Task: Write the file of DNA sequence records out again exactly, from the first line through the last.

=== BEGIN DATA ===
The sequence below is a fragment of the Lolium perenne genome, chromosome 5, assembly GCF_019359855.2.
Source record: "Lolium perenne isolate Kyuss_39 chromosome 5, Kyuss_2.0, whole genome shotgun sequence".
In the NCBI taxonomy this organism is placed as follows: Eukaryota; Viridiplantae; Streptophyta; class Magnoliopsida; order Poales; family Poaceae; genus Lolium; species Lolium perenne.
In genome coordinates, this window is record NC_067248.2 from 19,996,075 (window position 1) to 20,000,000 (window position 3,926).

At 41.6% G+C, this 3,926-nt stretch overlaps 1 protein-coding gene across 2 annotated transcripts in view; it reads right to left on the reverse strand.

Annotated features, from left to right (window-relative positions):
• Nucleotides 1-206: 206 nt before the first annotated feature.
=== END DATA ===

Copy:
The sequence below is a fragment of the Lolium perenne genome, chromosome 5, assembly GCF_019359855.2.
Source record: "Lolium perenne isolate Kyuss_39 chromosome 5, Kyuss_2.0, whole genome shotgun sequence".
In the NCBI taxonomy this organism is placed as follows: Eukaryota; Viridiplantae; Streptophyta; class Magnoliopsida; order Poales; family Poaceae; genus Lolium; species Lolium perenne.
In genome coordinates, this window is record NC_067248.2 from 19,996,075 (window position 1) to 20,000,000 (window position 3,926).

At 41.6% G+C, this 3,926-nt stretch overlaps 1 protein-coding gene across 2 annotated transcripts in view; it reads right to left on the reverse strand.

Annotated features, from left to right (window-relative positions):
• Nucleotides 1-206: 206 nt before the first annotated feature.